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Catching moths

Today I met up with the Lancaster University Ecology Society again, this time for some moth catching! Previously, I’d learned to trap small mammals with them. As with the mammals, the moth trap had been set up the night before for us to check the contents in the morning. The trap used for this was a Heath trap, pictured below:

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The trap consists of a light (in this case powered by a car battery) to draw in the moths, sat inside a funnel that empties in to a box. Moths are drawn to the light, and end up being funneled downwards in to the box. The blades around the light are I assume to stop the moths from just circling it. Once the moths are inside the box, they are not really coordinated enough to be able to get back out through the small funnel. The box contains egg cartons for the moths to hang out on. I’m told that traps can be left for a couple of days (unlike the mammal traps), and the moths will be ok. The egg cartons help to soak up and dampness that gets in to the box due to rain, but I assume the box also contains some drainage holes.

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Upon opening the box, it was discovered that we had only caught 3 months. It seemed that the light may have failed during the night, which may have caused this low number. I’m told that the traps also frequently catch other insects such as beetles, and may even manage to trap small birds (in larger traps that a bird could actually fit in). The bird may manage to escape, the only sign of it’s presence being a pile of moth wings sans bodies. In our case the only companions to the moths were some leaves and a few crane flies. The moths were quickly scooped in to tubs (it was a cold morning so the moths were quite slow moving), and passed round for identification.

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The society had printed off little leaflets for us newbies to help us with identification, containing eight of the most common seasonal moths seen in this area (along with a couple of rarer ones!). The moth in the above picture was identified as a Yellow-line Quaker; the other two moths caught were a Large Wainscot and a Red-line Quaker. A large range of moths from another trap were also brought along for us to identify, as back-ups for if our trap had not caught any. One such moth was a Figure of Eight moth, so named as the markings on its wings sort of look like the number eight.

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Also present was an Angle Shades moth. The general concensus of the society seemed to be that Angle Shades is a silly name, and that it should instead be called an Angel Shades moth. Apparently the name stems from it having quite pointy wing tips.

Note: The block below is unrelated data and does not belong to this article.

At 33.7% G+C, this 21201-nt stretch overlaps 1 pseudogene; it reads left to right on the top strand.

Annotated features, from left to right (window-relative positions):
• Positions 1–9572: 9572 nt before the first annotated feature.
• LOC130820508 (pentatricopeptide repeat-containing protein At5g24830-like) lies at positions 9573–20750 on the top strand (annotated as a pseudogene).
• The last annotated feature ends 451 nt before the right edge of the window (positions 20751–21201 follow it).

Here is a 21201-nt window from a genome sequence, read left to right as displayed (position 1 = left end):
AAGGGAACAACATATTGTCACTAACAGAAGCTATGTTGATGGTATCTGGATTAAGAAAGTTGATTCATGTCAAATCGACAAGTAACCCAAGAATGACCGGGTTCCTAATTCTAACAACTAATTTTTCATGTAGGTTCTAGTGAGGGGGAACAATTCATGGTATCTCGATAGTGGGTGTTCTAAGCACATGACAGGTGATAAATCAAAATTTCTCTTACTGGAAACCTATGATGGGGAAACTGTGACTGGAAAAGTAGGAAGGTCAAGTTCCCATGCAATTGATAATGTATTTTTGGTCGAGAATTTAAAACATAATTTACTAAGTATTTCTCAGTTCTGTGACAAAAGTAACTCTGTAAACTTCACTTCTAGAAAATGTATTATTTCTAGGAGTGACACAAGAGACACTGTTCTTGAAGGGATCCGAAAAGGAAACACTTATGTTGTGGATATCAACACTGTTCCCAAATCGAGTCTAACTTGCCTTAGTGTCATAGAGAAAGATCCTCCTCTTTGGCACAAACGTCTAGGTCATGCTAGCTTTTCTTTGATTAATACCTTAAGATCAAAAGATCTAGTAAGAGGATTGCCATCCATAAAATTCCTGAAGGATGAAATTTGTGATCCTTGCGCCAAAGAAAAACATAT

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Most of the moths caught here were released (careful to avoid the nearby water, as we did with the small mammals). A few were retained to try and take some pictures of. The possibility of putting the moths in a fridge to slow them down to make photography easier was discussed, but it was decided that it wasn’t needed due to it being a cold day. Most of the moths seemed quite happy to sit still. Those that began to vibrate their wings (done by the moth to warm up before flying) were covered by a pot until they ceased. We did end up playing “chase the moth” for a bit before they finally settled, but we did get some nice pictures in the end!

The Yellow-line Quaker very much did not want to sit still to have its picture taken (it seemed to be very interested in hiding under grass), and so I wasn’t able to get any great pictures of it:

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The Figure of Eight moth was a lot happier to sit still on a leaf however, giving me the opportunity for a couple of good photos:

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The Angle Shades moth was my favorite however.

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I’m impressed with how leafy it manages to look (especially when it’s on the correct coloured leaf to be camouflaged). I also thought that it was quite cute, despite it sticking it’s proboscis out at me!

After photographing, these moths were all returned to some bushes. I’m told that the society is looking at running an insect pinning class in the future (using insects that are already being sacrificed during another project). It seems like it’ll be an interesting class to do, hopefully I’ll be able to attend!

Published inAnimals

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